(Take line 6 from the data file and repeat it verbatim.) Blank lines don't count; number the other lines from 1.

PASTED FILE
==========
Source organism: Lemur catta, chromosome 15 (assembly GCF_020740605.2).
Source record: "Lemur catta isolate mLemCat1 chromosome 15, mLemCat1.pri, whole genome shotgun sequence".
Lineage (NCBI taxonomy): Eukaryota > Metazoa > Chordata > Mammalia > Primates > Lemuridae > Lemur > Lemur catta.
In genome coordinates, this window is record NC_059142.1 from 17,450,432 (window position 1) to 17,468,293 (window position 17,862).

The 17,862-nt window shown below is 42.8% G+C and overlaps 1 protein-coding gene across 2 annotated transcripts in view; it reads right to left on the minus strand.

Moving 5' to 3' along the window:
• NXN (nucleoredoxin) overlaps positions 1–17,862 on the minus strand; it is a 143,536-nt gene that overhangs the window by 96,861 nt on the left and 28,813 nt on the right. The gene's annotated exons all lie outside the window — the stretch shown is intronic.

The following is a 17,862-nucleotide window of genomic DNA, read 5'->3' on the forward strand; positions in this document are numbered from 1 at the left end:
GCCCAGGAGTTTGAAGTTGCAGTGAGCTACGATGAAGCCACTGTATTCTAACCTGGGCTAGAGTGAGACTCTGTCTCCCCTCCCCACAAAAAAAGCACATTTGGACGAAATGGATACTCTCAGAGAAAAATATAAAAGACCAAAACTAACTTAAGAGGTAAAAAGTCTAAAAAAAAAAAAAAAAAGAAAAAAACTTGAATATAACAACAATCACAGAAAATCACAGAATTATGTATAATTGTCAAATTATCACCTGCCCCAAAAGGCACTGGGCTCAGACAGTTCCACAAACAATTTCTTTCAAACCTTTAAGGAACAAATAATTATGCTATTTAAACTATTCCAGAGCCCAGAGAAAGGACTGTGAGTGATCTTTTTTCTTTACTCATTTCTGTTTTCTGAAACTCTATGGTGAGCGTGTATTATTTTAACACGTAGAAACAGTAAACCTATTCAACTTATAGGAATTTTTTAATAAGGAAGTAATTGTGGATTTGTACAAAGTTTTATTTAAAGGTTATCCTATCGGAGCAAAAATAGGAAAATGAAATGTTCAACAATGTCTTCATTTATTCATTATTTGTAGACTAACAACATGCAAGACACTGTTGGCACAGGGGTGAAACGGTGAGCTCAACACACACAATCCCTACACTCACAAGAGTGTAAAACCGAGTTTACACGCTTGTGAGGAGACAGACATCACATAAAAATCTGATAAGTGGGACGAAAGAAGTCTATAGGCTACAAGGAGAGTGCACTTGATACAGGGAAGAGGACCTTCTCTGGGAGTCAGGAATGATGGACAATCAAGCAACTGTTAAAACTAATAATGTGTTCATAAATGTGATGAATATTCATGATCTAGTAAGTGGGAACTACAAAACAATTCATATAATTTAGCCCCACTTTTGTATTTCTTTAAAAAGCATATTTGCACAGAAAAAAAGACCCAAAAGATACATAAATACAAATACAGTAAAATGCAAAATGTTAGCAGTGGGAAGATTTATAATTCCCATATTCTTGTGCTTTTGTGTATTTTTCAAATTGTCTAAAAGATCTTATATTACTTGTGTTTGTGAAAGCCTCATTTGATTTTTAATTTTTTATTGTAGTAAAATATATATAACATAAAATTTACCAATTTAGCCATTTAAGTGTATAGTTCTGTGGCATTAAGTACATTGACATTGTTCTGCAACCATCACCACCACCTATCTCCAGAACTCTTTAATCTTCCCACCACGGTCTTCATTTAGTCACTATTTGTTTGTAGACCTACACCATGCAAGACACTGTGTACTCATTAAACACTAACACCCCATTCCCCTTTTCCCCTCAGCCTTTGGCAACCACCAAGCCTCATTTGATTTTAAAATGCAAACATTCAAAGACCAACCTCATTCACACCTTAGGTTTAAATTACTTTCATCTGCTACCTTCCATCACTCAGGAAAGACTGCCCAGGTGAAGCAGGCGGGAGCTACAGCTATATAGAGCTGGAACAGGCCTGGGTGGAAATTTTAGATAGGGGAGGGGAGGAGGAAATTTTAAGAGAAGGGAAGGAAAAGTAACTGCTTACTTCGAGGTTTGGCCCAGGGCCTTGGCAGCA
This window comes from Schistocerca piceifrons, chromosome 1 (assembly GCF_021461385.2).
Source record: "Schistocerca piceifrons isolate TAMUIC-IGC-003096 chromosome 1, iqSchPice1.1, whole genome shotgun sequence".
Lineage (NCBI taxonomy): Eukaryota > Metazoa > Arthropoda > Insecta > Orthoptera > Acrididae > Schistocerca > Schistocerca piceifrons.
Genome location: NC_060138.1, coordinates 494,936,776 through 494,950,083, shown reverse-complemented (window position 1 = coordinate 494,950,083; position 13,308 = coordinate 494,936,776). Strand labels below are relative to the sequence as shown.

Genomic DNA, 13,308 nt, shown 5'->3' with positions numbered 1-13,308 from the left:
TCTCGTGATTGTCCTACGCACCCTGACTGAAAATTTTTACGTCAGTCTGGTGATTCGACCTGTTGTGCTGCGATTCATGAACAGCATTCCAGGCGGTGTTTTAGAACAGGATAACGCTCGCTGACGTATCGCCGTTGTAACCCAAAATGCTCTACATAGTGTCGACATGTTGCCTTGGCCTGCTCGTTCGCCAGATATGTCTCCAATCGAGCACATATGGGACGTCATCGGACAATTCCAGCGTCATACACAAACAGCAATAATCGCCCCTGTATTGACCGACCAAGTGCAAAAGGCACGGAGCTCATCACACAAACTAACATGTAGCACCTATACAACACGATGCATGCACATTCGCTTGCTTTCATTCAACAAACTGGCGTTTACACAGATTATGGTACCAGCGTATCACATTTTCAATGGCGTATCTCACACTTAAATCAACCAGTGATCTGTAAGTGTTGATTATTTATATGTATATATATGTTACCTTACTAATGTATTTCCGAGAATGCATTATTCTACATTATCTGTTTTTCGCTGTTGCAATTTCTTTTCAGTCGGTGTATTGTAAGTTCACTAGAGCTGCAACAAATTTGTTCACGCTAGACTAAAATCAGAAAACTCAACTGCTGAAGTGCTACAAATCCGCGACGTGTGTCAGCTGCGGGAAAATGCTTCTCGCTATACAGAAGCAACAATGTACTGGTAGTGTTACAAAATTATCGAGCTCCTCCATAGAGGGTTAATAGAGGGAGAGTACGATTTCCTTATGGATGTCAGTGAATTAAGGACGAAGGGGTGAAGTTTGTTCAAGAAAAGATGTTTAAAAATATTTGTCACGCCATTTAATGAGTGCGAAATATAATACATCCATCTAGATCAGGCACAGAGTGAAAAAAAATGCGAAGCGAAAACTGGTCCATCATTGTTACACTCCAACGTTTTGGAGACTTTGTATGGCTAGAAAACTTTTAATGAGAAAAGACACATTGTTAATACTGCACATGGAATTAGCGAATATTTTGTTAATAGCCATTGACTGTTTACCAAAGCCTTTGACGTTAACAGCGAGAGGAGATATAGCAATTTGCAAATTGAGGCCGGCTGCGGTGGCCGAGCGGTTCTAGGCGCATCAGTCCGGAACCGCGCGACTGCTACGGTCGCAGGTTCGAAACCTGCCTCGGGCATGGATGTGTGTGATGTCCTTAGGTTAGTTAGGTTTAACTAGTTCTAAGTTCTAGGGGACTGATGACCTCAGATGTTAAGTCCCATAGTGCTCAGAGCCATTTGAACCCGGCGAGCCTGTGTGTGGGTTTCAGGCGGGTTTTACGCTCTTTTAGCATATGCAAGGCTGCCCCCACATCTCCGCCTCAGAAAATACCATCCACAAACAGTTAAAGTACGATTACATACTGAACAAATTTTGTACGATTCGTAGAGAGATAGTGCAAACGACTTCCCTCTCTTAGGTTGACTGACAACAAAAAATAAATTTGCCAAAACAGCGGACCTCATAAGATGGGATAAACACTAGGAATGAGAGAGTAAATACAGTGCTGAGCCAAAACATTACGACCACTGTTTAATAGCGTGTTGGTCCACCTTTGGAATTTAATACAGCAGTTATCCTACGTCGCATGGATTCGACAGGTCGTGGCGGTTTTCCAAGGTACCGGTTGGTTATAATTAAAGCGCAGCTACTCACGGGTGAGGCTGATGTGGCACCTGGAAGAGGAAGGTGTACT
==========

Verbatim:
Moving 5' to 3' along the window: